Are You Your Favorite Subject?

Author: Daryl Wingerd
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In a popular song, the singer goes on and on about how much he likes to talk about another person. But then the main point of the song comes when he says emphatically, “I wanna talk about me!” We laugh, but this song reveals something that we should all think about. The truth is, some of us like to talk about ourselves all the time!

We all know someone like this—the person who always has the “bigger fish” story on the tip of his tongue. The accident he saw was more shocking than the one you saw. The injustice she experienced was worse than your experience of injustice. The funniest things their children do are funnier than what your children do. In short, whatever the topic of conversation, it always seems to turn around and focus on them.

Most of us have acted this way at one time or another, and we have probably annoyed others in the process. But I must also admit that this sort of communicative one-upmanship is not always bad. There are times when the sharing of like experiences is helpful, informative, or really, really funny, even if your “fish” happens to be bigger than everyone else’s. Then there are times when speaking about yourself is thoughtless, self-centered, and rude.

For example, perhaps someone you know has experienced a tragic loss. In the midst of her grief, when you should be consoling her with your presence, weeping with her in silence, you find yourself saying, “I know how you feel. When such and such happened to me. . . .” For the next ten minutes, the person who should be the focus of your attention is forced to focus her attention politely on you.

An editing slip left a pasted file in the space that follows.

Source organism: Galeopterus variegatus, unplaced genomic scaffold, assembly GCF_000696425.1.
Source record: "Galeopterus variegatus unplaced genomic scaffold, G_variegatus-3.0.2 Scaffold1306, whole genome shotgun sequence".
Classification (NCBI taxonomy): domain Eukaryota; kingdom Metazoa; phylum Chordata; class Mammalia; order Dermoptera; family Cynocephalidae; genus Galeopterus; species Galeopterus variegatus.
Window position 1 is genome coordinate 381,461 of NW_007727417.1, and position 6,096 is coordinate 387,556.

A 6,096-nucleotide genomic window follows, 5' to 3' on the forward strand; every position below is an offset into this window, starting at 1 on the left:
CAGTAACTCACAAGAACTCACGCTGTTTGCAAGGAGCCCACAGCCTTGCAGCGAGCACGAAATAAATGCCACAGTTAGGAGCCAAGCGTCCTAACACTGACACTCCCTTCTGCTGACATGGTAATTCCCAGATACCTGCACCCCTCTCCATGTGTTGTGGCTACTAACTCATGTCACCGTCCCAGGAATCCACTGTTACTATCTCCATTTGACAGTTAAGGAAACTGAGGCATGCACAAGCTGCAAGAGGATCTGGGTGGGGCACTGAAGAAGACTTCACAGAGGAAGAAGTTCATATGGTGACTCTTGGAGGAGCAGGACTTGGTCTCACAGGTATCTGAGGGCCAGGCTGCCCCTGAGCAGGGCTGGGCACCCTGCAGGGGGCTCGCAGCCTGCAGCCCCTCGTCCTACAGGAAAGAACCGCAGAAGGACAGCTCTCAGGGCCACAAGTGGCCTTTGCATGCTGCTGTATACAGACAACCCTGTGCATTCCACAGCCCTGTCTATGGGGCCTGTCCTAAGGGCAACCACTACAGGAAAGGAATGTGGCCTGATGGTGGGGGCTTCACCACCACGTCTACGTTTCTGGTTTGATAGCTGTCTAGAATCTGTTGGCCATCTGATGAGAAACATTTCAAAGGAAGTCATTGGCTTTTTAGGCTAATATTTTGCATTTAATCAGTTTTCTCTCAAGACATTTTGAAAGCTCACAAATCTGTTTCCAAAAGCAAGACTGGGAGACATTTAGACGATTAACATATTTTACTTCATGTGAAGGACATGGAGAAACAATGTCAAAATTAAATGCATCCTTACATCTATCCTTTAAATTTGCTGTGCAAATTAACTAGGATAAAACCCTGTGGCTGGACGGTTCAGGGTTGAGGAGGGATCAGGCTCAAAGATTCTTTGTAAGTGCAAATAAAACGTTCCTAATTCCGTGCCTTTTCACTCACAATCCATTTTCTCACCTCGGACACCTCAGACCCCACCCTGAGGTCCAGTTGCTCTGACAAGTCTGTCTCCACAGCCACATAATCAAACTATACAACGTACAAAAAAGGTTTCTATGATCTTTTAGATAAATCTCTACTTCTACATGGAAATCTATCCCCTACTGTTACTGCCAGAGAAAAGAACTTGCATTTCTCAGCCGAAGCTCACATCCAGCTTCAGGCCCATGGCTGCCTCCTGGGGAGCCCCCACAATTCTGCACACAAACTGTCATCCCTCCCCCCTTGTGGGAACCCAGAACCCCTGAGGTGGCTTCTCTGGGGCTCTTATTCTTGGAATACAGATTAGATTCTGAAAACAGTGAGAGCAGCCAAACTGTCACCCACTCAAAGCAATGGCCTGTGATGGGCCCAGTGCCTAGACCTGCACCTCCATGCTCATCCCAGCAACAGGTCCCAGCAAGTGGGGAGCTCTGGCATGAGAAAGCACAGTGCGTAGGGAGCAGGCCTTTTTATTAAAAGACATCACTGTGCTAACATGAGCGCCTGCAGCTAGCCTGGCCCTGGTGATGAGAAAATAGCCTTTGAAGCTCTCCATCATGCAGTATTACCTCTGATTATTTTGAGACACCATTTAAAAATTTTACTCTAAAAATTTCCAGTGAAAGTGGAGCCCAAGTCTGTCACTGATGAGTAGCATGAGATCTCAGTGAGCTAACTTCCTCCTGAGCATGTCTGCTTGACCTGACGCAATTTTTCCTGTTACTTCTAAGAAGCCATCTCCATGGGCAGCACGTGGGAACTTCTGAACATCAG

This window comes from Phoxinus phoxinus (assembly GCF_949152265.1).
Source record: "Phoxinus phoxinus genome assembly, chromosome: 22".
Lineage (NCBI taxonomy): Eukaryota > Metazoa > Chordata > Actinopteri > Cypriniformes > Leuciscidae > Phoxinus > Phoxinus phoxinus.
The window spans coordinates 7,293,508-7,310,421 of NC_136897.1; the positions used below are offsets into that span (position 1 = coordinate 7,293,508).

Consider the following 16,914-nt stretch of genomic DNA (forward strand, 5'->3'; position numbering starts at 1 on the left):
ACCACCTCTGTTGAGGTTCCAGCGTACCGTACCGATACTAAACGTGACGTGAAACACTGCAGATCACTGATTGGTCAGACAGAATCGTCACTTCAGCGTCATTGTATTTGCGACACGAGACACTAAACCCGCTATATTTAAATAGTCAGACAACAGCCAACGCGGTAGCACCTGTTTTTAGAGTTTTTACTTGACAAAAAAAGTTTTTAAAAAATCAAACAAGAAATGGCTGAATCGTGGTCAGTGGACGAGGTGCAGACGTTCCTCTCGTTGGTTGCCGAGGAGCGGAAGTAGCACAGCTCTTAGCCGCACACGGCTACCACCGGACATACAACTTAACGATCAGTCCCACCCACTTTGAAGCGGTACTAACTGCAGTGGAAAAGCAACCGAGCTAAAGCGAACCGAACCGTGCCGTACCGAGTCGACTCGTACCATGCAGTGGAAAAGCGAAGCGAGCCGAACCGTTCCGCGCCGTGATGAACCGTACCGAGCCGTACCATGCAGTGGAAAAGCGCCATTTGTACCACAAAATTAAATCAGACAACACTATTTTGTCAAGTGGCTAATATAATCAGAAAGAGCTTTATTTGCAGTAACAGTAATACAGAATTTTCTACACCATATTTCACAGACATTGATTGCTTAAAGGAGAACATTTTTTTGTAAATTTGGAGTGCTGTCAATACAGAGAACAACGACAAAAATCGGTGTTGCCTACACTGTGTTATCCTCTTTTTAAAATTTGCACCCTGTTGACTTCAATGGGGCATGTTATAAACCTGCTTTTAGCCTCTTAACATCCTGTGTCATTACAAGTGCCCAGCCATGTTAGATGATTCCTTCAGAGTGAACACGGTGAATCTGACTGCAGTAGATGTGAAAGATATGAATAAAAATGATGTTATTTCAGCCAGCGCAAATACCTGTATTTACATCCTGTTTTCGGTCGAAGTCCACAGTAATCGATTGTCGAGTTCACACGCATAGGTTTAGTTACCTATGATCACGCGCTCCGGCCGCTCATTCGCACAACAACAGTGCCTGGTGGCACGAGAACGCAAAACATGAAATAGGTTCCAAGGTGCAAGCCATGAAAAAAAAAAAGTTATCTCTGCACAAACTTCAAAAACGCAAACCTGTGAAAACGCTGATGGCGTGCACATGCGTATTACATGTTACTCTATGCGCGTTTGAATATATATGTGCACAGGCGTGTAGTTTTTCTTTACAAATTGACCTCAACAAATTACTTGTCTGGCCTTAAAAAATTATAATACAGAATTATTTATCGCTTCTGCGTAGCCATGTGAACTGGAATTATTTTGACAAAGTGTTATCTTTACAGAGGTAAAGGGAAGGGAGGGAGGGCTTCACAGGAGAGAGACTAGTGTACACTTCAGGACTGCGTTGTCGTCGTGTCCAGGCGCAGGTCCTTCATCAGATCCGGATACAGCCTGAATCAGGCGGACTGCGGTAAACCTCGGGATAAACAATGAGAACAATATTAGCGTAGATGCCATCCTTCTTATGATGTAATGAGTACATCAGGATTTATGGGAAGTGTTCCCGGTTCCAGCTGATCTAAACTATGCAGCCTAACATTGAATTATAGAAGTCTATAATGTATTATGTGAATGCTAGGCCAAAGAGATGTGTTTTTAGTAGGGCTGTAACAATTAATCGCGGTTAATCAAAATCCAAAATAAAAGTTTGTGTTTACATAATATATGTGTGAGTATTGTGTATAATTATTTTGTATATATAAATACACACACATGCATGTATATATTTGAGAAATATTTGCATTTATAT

The Bible tells us that there is “a time to be silent and a time to speak” (Ecclesiastes 3:7). I have given one example of a time when silence would be preferable, and we can all think of many others. In fact, James seems to say that we should lean toward silence—”everyone must be quick to hear, slow to speak . . .” (James 1:19). Now it is true that God gave us lungs, tongues, and vocal cords for a reason. Verbal communication is a necessary part of life. The question is, when should we speak up about ourselves?

  • Unlike the poor timing illustrated in the above scenario, there are times when it is helpful to identify with another person’s pain by letting them know you have gone through similar pain.
  • It is often helpful to illustrate solutions to another person’s problem by sharing how you dealt with a similar problem.
  • It is often helpful to admit personal failures in order to reassure the one listening that you understand his or her struggles.
  • It is often helpful to share experiences in evangelism in order to encourage others to imitate you. You are not bragging when you credit God with your knowledge and boldness.
  • It is often helpful to share your personal testimony of how God saved you. The Apostle Paul shared his testimony three times in Scripture.

But still, there is a need for balance—for your sake and the sake of others. If you are one who talks about yourself too much, in thoughtless and self-centered ways, it is like having a piece of food stuck in your teeth. You can’t see it until you look in the mirror, but by then, everyone else knows it’s there. If you suspect that you might have this unsightly distraction in your dealings with others, ask a trusted friend to be your mirror—to tell you honestly if your self-focus is annoying.

In order to become more biblical in your communication skills, try asking yourself the following questions before you speak:

Have I listened long enough to know what to say?
He who gives an answer before he hears, it is folly and shame to him.
(Proverbs 18:13)

But everyone must be quick to hear, slow to speak. . . . (James 1:19)

Does anything need to be said at all?
When there are many words, transgression is unavoidable, but he who restrains his lips is wise. (Prov. 10:19)

Does what I am about to say reveal any sinful self focus?
Do nothing from selfishness or empty conceit, but with humility of mind regard one another as more important than yourselves. (Phil. 2:3)

Will my words be of spiritual profit to those who hear?
Let no unwholesome word proceed from your mouth, but only such a word as is good for edification according to the need of the moment, so that it will give grace to those who hear. (Eph. 4:29)

Copyright © 2006 Daryl Wingerd.
Permission granted for reproduction in exact form. All other uses require written permission.
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